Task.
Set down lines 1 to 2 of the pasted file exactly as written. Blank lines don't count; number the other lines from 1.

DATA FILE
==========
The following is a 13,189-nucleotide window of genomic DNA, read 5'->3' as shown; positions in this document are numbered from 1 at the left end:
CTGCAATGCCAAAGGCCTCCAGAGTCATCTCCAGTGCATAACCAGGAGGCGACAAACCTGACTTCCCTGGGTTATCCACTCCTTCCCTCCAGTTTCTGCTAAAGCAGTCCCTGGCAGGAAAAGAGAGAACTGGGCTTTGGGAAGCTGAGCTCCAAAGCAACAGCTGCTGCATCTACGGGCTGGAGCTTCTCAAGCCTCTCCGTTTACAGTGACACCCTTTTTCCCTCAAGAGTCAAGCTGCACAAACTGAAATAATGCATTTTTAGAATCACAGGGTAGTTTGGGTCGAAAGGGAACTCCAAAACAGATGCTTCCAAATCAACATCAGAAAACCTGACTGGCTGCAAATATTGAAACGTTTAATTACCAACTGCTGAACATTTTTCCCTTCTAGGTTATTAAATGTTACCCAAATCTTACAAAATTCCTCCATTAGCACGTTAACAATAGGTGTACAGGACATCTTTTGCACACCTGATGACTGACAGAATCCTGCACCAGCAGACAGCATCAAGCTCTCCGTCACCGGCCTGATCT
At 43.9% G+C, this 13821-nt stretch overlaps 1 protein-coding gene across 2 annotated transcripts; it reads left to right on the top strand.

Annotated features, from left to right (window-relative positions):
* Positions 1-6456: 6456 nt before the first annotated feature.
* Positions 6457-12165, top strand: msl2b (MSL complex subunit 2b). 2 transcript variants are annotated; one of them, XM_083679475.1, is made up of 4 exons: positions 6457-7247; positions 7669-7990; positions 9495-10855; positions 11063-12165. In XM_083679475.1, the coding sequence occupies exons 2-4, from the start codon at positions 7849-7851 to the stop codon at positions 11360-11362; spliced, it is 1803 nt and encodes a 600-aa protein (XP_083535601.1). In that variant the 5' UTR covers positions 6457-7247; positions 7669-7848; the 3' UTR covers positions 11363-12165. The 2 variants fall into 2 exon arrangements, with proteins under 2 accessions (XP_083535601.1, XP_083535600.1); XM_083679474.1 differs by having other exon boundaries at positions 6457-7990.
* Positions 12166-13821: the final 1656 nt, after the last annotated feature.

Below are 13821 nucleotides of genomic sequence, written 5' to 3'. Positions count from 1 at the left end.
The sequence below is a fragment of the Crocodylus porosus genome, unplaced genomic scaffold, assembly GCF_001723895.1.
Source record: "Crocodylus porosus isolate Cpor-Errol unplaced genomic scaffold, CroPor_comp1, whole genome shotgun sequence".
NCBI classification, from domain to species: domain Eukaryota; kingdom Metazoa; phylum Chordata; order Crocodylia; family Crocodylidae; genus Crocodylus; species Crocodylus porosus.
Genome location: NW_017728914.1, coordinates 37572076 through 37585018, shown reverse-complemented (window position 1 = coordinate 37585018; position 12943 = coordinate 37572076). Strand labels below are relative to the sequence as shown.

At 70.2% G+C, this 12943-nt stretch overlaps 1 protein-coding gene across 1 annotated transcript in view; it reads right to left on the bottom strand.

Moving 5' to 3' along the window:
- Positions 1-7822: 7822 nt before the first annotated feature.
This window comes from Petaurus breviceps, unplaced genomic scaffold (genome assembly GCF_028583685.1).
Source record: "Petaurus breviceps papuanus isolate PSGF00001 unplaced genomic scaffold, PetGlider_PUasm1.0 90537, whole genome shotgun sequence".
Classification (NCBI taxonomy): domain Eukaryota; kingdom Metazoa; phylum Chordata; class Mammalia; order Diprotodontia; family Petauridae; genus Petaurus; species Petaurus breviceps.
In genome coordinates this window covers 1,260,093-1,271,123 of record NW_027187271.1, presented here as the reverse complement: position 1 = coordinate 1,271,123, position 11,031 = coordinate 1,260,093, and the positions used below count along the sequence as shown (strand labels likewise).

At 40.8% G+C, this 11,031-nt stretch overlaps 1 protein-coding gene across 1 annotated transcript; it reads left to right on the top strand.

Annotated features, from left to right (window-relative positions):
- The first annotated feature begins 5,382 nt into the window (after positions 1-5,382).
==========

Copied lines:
The following is a 13,189-nucleotide window of genomic DNA, read 5'->3' as shown; positions in this document are numbered from 1 at the left end:
CTGCAATGCCAAAGGCCTCCAGAGTCATCTCCAGTGCATAACCAGGAGGCGACAAACCTGACTTCCCTGGGTTATCCACTCCTTCCCTCCAGTTTCTGCTAAAGCAGTCCCTGGCAGGAAAAGAGAGAACTGGGCTTTGGGAAGCTGAGCTCCAAAGCAACAGCTGCTGCATCTACGGGCTGGAGCTTCTCAAGCCTCTCCGTTTACAGTGACACCCTTTTTCCCTCAAGAGTCAAGCTGCACAAACTGAAATAATGCATTTTTAGAATCACAGGGTAGTTTGGGTCGAAAGGGAACTCCAAAACAGATGCTTCCAAATCAACATCAGAAAACCTGACTGGCTGCAAATATTGAAACGTTTAATTACCAACTGCTGAACATTTTTCCCTTCTAGGTTATTAAATGTTACCCAAATCTTACAAAATTCCTCCATTAGCACGTTAACAATAGGTGTACAGGACATCTTTTGCACACCTGATGACTGACAGAATCCTGCACCAGCAGACAGCATCAAGCTCTCCGTCACCGGCCTGATCT